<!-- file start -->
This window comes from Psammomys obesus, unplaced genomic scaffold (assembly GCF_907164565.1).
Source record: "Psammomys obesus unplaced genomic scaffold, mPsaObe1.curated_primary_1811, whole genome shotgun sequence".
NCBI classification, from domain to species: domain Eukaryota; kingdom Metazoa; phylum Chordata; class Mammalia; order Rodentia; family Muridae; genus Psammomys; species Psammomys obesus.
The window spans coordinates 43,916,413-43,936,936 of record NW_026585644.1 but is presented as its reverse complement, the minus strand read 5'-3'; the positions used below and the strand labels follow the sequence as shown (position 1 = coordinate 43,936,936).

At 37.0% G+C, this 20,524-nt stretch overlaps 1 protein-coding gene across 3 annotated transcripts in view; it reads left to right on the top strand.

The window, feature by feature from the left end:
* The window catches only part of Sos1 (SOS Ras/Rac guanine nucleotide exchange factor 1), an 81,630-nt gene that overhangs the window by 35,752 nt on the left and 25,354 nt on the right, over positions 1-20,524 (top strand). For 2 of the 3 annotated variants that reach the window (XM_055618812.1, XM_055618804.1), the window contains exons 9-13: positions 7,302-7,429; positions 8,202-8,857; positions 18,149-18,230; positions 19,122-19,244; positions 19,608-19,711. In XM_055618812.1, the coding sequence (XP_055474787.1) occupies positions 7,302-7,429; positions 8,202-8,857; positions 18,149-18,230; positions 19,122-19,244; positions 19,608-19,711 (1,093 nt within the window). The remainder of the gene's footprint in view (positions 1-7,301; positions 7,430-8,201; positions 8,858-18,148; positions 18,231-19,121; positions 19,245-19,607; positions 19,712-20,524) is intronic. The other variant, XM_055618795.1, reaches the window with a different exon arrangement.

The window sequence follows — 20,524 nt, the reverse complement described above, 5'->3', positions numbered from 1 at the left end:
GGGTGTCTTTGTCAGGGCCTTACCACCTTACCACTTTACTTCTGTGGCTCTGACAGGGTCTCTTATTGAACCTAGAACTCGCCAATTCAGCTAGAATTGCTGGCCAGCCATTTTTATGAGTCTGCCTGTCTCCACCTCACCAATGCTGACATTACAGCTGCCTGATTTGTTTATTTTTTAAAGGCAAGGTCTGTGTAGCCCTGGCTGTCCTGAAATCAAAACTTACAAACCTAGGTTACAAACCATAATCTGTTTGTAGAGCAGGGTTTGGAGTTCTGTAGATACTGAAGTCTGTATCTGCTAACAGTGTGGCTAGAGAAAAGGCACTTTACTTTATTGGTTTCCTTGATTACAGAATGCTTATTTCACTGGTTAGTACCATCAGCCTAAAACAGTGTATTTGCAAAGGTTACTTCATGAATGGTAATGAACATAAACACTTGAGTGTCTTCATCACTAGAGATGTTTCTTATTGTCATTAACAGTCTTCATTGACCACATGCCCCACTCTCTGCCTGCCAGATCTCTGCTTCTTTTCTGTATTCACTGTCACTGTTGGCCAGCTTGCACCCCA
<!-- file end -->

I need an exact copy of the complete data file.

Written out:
This window comes from Psammomys obesus, unplaced genomic scaffold (assembly GCF_907164565.1).
Source record: "Psammomys obesus unplaced genomic scaffold, mPsaObe1.curated_primary_1811, whole genome shotgun sequence".
NCBI classification, from domain to species: domain Eukaryota; kingdom Metazoa; phylum Chordata; class Mammalia; order Rodentia; family Muridae; genus Psammomys; species Psammomys obesus.
The window spans coordinates 43,916,413-43,936,936 of record NW_026585644.1 but is presented as its reverse complement, the minus strand read 5'-3'; the positions used below and the strand labels follow the sequence as shown (position 1 = coordinate 43,936,936).

At 37.0% G+C, this 20,524-nt stretch overlaps 1 protein-coding gene across 3 annotated transcripts in view; it reads left to right on the top strand.

The window, feature by feature from the left end:
* The window catches only part of Sos1 (SOS Ras/Rac guanine nucleotide exchange factor 1), an 81,630-nt gene that overhangs the window by 35,752 nt on the left and 25,354 nt on the right, over positions 1-20,524 (top strand). For 2 of the 3 annotated variants that reach the window (XM_055618812.1, XM_055618804.1), the window contains exons 9-13: positions 7,302-7,429; positions 8,202-8,857; positions 18,149-18,230; positions 19,122-19,244; positions 19,608-19,711. In XM_055618812.1, the coding sequence (XP_055474787.1) occupies positions 7,302-7,429; positions 8,202-8,857; positions 18,149-18,230; positions 19,122-19,244; positions 19,608-19,711 (1,093 nt within the window). The remainder of the gene's footprint in view (positions 1-7,301; positions 7,430-8,201; positions 8,858-18,148; positions 18,231-19,121; positions 19,245-19,607; positions 19,712-20,524) is intronic. The other variant, XM_055618795.1, reaches the window with a different exon arrangement.

The window sequence follows — 20,524 nt, the reverse complement described above, 5'->3', positions numbered from 1 at the left end:
GGGTGTCTTTGTCAGGGCCTTACCACCTTACCACTTTACTTCTGTGGCTCTGACAGGGTCTCTTATTGAACCTAGAACTCGCCAATTCAGCTAGAATTGCTGGCCAGCCATTTTTATGAGTCTGCCTGTCTCCACCTCACCAATGCTGACATTACAGCTGCCTGATTTGTTTATTTTTTAAAGGCAAGGTCTGTGTAGCCCTGGCTGTCCTGAAATCAAAACTTACAAACCTAGGTTACAAACCATAATCTGTTTGTAGAGCAGGGTTTGGAGTTCTGTAGATACTGAAGTCTGTATCTGCTAACAGTGTGGCTAGAGAAAAGGCACTTTACTTTATTGGTTTCCTTGATTACAGAATGCTTATTTCACTGGTTAGTACCATCAGCCTAAAACAGTGTATTTGCAAAGGTTACTTCATGAATGGTAATGAACATAAACACTTGAGTGTCTTCATCACTAGAGATGTTTCTTATTGTCATTAACAGTCTTCATTGACCACATGCCCCACTCTCTGCCTGCCAGATCTCTGCTTCTTTTCTGTATTCACTGTCACTGTTGGCCAGCTTGCACCCCA